As conference time nears, conferees dig down and prepare to meet one-on-one with publishers, agents, and editors. The wonderful advantage of attending a conference is this “free-card” to meet face to face with industry professionals. The publishing market has tightened to the point of strangulation. Publishers are overworked and understaffed, so to meet with them at a conference is an amazing opportunity.
These appointments are an open door. During these meetings publishers (and agents) will extend an open door opportunity for writers to submit their work directly to them during a specific time frame. Does this increase your opportunity at publication? Some.
What are the advantages of the 15-minute appointment? Believe it or not, a lot can be accomplished in 15 minutes. Publishers and agents are looking for individuals who can be concise. Sitting across the table from these folks offers writers the opportunity to pitch their work, develop a relationship, and to network – all of which increase your opportunity at publication. Don’t misunderstand. Increase and promise of publication are two different things; so if a publisher requests your proposal, it’s not a promise to publish . . . it is merely an opportunity to look at the work. One a writer may not otherwise get for several years.
Bring a business card.
Have a one-sheet.
Come with paper and pen.
Have a list of questions you’d like to ask.
Be ready to spit out your pitch.
When you sit across from a publishing professional don’t find yourself upside down digging in your briefcase for these things. For lack of better words, when your backside hits that chair, these things should land on the desk.
Why choose an appointment time? This is the one time a writer can obtain a free-card. During conferences, publishers and agents (who are snowed under with manuscripts), allow writers to send unsolicited work to them. Most publishers offer a time frame (maybe six months to a year) for conferees to submit work to them for review. This opportunity in itself is a prime opportunity.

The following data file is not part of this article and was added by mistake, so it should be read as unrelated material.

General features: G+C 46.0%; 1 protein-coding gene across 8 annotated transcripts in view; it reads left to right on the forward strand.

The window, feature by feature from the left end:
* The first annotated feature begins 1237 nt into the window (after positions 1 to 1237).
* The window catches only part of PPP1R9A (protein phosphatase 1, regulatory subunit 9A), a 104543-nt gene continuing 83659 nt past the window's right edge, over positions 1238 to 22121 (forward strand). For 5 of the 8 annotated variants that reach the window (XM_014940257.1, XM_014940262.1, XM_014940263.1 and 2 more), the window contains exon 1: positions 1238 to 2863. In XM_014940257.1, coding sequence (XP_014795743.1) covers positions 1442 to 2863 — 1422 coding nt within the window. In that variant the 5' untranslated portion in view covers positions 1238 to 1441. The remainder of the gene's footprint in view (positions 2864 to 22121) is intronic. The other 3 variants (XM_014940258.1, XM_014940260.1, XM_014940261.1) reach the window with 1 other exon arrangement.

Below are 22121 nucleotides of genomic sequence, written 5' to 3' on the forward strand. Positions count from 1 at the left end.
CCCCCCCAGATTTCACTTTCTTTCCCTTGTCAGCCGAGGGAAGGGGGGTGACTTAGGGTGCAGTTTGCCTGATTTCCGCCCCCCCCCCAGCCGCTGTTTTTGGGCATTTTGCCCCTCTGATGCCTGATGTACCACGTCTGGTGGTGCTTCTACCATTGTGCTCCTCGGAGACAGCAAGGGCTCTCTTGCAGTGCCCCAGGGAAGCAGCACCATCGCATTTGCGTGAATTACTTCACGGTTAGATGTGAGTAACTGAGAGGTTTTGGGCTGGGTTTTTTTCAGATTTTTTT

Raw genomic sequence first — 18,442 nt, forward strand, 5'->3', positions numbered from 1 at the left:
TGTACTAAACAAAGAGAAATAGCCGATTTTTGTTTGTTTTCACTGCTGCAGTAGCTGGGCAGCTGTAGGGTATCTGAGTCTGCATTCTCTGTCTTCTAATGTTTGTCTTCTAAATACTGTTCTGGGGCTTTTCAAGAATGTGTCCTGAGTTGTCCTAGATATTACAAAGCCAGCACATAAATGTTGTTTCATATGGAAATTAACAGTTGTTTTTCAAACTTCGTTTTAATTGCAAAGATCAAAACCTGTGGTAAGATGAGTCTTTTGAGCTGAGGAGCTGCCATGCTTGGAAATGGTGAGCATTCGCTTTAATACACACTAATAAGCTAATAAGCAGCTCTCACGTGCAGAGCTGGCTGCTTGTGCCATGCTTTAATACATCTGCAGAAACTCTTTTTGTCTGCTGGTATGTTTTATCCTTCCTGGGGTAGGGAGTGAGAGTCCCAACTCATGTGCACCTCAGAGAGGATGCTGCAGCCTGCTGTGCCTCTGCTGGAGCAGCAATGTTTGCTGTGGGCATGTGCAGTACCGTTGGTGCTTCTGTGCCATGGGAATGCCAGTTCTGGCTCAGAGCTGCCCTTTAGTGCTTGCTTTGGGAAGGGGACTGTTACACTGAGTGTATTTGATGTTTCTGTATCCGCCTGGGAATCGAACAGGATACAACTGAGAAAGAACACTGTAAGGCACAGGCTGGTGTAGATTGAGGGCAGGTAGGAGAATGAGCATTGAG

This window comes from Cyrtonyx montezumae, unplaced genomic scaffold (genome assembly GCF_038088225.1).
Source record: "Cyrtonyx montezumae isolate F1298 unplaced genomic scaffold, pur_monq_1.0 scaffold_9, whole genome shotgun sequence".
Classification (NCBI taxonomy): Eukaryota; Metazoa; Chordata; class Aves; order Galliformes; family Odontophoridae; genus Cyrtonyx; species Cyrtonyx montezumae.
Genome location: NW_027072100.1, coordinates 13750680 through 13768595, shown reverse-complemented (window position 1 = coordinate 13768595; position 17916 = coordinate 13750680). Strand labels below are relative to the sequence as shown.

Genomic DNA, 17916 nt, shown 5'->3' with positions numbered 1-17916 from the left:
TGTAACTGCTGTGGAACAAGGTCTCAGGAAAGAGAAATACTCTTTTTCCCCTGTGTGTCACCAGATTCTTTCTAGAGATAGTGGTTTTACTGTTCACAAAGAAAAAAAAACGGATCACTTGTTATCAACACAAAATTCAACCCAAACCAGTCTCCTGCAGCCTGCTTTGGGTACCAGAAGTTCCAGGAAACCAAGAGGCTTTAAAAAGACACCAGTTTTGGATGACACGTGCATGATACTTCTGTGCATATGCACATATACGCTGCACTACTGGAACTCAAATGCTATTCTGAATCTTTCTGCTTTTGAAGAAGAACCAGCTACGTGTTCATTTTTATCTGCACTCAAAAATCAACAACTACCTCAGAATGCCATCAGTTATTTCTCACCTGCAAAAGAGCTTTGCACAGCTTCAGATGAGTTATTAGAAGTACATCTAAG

Follow these steps for your 15 minute appointment:
Be courteous about the 15-minute time limit.
Set your watch on the table and be courteous about the 15 minutes. WATCH THE TIME.
Courtesy of morguefile.com and caprisco
Have your business card and one-sheet ready
Introduce yourself, shake hands. Handshakes say a lot about a person. So have a firm handshake, not a fishy one.
Don’t babble. Some professionals will want to know a tid-bit about you. Not a life history. Rather, your length of time writing, the genre you write in, and your passion.
Practice your pitch. Know what you want to say before you sit down. I’ve lovingly said, “You should be able to bolt upright from a dead sleep and spout off your pitch.”
If the professional wants to read your one-sheet, please be courteous and be quiet. Let them read. The more you talk the more you eat away that 15 minutes.
Should the publishing professional offer you constructive criticism – be gracious. Don’t be offended, be thrilled. You’re getting free, professional advice from folks who know the business.
Finally, understand before you sit down, if the publisher or agent wants your work, they will ask. Sometimes the opportunity to “not ask” is a gentle way to say no without hurting your feelings. So don’t ask them if you can send them your proposal. If they are interested, they will ask.
A 15-minute appt. is a prime opportunity to network.
Remember, the 15-minute appointment is a prime opportunity to network. Many authors pick up free-lance work and special projects from publishers due to a 15 minute appointment. Publishers meet you, see your abilities and remember when a special project opens. You may be the someone who might fill the bill. These appointments are more than just pitching one piece of your work. You’re pitching you and your abilities. You are a whole package, not just one project. Keep that in mind as you meet with publishing professionals.
Research the editors, publishers and agents at the conference and pick the ones who represent the genre you write and prepare your pitch accordingly.
Make your one-sheet (see below for instructions on a one-sheet)
Get business cards. They don’t have to be fancy. But make a business card on your computer so professionals can make notes on the back and remember you.
Pictures courtesy of morguefile.com and davidpwhelan
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